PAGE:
## Testing equality of two variances

Many times it is desirable to compare two variances rather than comparing two means. F test is used to compare two population variances or population standard deviations.

In this tutorial we will discuss six steps approach used in hypothesis testing to test whether two population variances are same or not.

## F-Test for equality of two variances

Let `$X_1, X_2, \cdots, X_{n_1}$`

be a random sample of size $n_1$ from a population with variance $\sigma^2_1$ and `$Y_1,Y_2, \cdots, Y_{n_2}$`

be a random samples of sizes $n_2$ from a population with variance $\sigma^2_2$.

Let $\overline{x} = \frac{1}{n_1} \sum X_i$ and $s_1^2 =\frac{1}{n_1-1}\sum (X_i -\overline{x})^2$ be the sample mean and sample variance of first sample respectively.

Let $\overline{y} = \frac{1}{n_2} \sum Y_i$ and $s_2^2 =\frac{1}{n_2-1}\sum (Y_i -\overline{y})^2$ be the sample mean and sample variance of second sample respectively.

## Assumptions

a. The two populations are independent.

b. The two samples are simple random samples.

c. The two populations are normally distributed.

## Step by Step Procedure

Step by step procedure of $F$ test for equality of two variances is as follows:

### Step 1 State the hypothesis testing problem

The hypothesis testing problem can be structured in any one of the three situations as follows:

Situation | Hypothesis Testing Problem |
---|---|

Situation A : | $H_0: \sigma^2_1=\sigma^2_2$ against $H_a : \sigma^2_1 < \sigma^2_2$ (Left-tailed) |

Situation B : | $H_0: \sigma^2_1=\sigma^2_2$ against $H_a : \sigma^2_1 > \sigma^2_2$ (Right-tailed) |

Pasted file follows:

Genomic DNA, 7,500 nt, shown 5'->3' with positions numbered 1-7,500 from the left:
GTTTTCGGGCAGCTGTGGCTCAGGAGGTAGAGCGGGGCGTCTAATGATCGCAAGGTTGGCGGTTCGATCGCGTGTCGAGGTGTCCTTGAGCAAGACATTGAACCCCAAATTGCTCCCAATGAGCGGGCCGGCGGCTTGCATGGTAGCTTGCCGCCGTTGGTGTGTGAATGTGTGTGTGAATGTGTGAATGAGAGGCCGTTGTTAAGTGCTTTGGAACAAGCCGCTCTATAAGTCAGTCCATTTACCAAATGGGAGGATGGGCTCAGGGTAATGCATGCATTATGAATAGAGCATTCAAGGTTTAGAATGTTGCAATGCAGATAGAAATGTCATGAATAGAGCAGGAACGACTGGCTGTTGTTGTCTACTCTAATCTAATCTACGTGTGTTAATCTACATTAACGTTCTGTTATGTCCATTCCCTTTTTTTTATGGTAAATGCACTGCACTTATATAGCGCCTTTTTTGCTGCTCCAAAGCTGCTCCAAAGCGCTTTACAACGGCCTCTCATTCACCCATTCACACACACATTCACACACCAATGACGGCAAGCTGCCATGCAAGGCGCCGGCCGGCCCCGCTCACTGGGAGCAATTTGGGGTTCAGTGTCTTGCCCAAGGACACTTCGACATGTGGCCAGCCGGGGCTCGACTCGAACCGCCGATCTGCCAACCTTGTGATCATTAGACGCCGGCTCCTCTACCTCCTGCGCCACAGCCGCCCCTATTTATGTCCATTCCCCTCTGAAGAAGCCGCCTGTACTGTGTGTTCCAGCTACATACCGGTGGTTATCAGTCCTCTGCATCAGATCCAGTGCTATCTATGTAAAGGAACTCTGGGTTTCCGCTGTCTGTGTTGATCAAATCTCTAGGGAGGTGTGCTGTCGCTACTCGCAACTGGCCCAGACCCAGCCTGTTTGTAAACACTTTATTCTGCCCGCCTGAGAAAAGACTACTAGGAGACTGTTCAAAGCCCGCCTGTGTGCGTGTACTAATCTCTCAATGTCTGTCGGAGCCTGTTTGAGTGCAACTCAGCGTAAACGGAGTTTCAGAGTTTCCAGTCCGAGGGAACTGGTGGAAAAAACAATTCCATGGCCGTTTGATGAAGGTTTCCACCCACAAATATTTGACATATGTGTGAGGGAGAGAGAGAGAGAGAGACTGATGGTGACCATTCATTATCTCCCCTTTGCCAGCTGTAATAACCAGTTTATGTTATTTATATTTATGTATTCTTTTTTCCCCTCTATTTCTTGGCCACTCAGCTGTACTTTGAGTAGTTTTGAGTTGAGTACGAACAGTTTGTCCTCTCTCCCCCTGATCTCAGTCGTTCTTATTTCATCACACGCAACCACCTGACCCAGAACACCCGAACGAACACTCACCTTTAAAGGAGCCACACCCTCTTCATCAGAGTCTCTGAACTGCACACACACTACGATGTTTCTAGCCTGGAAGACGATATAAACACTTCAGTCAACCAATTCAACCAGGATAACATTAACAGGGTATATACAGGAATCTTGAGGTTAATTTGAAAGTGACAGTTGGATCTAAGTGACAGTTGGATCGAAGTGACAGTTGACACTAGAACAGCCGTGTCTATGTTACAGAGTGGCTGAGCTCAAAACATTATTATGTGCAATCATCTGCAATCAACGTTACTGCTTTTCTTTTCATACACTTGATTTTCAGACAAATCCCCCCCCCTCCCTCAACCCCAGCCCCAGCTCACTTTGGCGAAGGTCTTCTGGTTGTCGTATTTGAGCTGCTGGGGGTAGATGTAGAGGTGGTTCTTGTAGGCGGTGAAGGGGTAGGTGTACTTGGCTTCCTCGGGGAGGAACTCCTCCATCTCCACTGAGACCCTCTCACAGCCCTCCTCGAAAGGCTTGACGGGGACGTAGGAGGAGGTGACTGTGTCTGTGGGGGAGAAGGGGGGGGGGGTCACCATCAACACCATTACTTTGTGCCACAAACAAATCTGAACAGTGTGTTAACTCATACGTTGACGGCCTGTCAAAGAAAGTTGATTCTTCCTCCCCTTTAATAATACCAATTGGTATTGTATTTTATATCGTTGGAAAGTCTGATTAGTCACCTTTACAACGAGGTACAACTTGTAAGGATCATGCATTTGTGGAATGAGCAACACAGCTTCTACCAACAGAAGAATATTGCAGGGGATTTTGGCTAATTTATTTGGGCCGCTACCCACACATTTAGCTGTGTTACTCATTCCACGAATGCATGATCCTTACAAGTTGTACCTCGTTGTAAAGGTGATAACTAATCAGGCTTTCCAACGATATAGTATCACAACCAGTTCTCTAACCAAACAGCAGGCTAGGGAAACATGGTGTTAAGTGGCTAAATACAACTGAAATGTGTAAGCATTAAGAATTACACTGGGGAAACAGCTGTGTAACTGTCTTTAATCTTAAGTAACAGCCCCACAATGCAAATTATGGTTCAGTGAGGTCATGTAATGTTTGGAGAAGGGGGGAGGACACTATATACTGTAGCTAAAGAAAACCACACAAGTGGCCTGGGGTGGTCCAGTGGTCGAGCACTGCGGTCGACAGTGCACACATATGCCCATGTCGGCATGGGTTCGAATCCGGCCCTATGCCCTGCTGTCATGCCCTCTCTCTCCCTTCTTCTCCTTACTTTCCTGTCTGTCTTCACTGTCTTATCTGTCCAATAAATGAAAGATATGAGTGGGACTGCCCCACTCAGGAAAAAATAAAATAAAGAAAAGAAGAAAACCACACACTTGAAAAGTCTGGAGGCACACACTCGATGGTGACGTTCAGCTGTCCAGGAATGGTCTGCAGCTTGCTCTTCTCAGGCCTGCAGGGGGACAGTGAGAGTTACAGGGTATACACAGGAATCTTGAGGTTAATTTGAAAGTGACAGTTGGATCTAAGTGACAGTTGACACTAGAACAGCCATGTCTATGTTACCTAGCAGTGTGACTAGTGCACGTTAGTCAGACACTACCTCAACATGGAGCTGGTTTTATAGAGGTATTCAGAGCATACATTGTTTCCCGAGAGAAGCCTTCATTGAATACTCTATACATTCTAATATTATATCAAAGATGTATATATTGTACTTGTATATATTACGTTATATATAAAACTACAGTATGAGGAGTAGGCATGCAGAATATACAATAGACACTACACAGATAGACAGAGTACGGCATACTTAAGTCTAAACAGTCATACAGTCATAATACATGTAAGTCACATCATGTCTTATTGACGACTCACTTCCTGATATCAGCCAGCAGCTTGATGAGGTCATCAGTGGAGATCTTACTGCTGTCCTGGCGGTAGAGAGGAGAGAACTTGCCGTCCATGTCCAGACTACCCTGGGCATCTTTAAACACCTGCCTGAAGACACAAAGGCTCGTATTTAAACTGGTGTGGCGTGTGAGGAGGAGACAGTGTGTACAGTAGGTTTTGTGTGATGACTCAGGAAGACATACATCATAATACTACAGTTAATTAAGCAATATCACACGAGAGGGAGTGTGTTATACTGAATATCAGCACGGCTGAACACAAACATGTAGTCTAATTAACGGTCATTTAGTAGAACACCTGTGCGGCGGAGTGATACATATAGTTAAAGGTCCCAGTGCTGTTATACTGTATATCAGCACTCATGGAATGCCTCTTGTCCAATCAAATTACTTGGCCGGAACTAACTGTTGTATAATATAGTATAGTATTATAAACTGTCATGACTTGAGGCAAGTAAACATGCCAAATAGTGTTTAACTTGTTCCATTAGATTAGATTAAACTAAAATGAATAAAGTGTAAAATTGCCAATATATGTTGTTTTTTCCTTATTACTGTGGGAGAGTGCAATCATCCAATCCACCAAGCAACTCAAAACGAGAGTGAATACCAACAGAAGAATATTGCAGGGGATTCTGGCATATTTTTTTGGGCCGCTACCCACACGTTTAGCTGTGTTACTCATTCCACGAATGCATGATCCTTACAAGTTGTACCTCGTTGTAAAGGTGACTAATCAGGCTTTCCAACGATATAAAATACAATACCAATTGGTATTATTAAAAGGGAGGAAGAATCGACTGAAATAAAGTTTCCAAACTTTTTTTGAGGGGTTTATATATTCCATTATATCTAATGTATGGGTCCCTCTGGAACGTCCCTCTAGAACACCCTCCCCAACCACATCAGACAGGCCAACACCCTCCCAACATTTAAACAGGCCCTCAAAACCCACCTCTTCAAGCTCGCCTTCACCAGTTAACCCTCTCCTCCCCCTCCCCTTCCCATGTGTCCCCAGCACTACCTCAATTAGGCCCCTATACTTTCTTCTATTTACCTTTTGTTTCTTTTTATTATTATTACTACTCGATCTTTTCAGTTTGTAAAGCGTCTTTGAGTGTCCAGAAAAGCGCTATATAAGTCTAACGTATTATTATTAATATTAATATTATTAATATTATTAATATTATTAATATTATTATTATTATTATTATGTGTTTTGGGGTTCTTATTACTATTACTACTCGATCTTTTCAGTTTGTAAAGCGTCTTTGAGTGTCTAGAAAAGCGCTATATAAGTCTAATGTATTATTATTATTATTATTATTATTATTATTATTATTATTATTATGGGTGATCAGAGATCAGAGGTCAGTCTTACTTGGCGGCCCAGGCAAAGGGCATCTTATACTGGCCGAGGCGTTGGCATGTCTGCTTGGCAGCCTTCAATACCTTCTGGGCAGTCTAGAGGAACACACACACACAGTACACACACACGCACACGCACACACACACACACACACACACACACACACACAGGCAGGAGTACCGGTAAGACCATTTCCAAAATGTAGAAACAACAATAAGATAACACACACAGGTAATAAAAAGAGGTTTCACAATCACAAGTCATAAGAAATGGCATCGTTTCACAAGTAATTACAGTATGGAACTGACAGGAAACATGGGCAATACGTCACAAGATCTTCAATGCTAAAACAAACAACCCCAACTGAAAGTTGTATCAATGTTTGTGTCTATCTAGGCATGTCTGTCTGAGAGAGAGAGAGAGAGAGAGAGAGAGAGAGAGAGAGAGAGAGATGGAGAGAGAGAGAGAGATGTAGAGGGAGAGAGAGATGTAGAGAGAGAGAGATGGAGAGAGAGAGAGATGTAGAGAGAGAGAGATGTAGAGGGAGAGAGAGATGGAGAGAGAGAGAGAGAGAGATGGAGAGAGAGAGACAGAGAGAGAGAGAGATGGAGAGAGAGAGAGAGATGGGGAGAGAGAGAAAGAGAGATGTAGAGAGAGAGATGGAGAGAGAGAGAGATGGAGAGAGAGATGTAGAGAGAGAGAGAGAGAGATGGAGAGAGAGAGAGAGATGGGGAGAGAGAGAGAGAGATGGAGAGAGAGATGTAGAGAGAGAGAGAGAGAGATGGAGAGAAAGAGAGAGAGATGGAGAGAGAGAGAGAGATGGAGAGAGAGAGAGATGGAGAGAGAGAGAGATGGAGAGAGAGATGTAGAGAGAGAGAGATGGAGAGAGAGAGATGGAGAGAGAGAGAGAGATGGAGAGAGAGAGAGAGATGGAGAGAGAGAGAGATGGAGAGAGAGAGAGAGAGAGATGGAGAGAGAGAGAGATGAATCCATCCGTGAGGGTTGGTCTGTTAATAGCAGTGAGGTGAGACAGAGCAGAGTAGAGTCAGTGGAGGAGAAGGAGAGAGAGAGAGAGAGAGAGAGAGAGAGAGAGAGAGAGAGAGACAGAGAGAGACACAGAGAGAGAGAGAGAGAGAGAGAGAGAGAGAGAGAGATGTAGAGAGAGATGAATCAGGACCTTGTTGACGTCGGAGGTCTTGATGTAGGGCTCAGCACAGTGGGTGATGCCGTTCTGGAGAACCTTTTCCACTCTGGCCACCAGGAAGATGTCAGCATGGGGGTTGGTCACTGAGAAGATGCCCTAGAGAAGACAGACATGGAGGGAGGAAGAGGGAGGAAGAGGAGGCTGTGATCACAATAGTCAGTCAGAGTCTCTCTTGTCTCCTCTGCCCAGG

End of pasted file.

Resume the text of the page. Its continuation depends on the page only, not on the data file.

Situation C : | $H_0: \sigma^2_1=\sigma^2_2$ against $H_a : \sigma^2_1 \neq \sigma^2_2$ (Two-tailed) |

### Step 2 Define the test statistic

The test statistic for testing above hypothesis is
```
$$
F =\frac{s_1^2}{s_2^2}
$$
```

The test statistic $F$ follows $F$ distribution with $n_1-1$ and $n_2-1$ degrees of freedom.

### Step 3 Specify the level of significance

Specify the value of level of significance $\alpha$.

### Step 4 Determine the critical values

For the specified value of $\alpha$ determine the critical region depending upon the alternative hypothesis.

- For
**left-tailed**alternative hypothesis: Find the $t$-critical value using`$$ \begin{aligned} P(F<F_{1-\alpha, n_1-1, n_2-1}) = \alpha. \end{aligned} $$`

- For
**right-tailed**alternative hypothesis:`$$ \begin{aligned} P(F > F_{\alpha,n_1-1,n_2-1}) = \alpha. \end{aligned} $$`

- For
**two-tailed**alternative hypothesis:

```
$$
P(F < F_{ 1 - \alpha/2,n_1-1,n_2-1} \text{ or } F> F_{\alpha/2,n_1-1,n_2-1}) = \alpha.
$$
```

### Step 5 Computation

Compute the test statistic under the null hypothesis $H_0$ using equation

```
$$
F_{obs} =\dfrac{s_1^2}{s_2^2}
$$
```

### Step 6 Decision (Traditional Approach)

It is based on the critical values.

For

**left-tailed**alternative hypothesis: Reject $H_0$ if`$F_{obs}\leq F_{1-\alpha,n_1-1,n_2-1}$`

.For

**right-tailed**alternative hypothesis: Reject $H_0$ if`$F_{obs}\geq F_{\alpha,n_1-1,n_2-1}$`

.For

**two-tailed**alternative hypothesis: Reject $H_0$ if`$F_{obs} < F_{1-\alpha/2,n_1-1,n_2-1}$`

or`$F_{obs} > F_{\alpha/2,n_1-1,n_2-1}$`

.

**OR**

### Step 6 Decision (p-value Approach)

It is based on the $p$-value.

Alternative Hypothesis | Type of Hypothesis | $p$-value |
---|---|---|

$H_a: \sigma^2_1<\sigma^2_2$ | Left-tailed | $p$-value `$= P(F\leq F_{obs})$` |

$H_a: \sigma^2_1>\sigma^2_2$ | Right-tailed | $p$-value `$= P(F\geq F_{obs})$` |

$H_a: \sigma^2_1\neq \sigma^2_2$ | Two-tailed | $p$-value `$= 2P(F\geq F_{obs})$` |

If $p$-value is less than $\alpha$, then reject the null hypothesis $H_0$ at $\alpha$ level of significance, otherwise fail to reject $H_0$ at $\alpha$ level of significance.

The above six step approach helps you to understand how to test the hypothesis about the equality of two variances or equality of two standard deviations.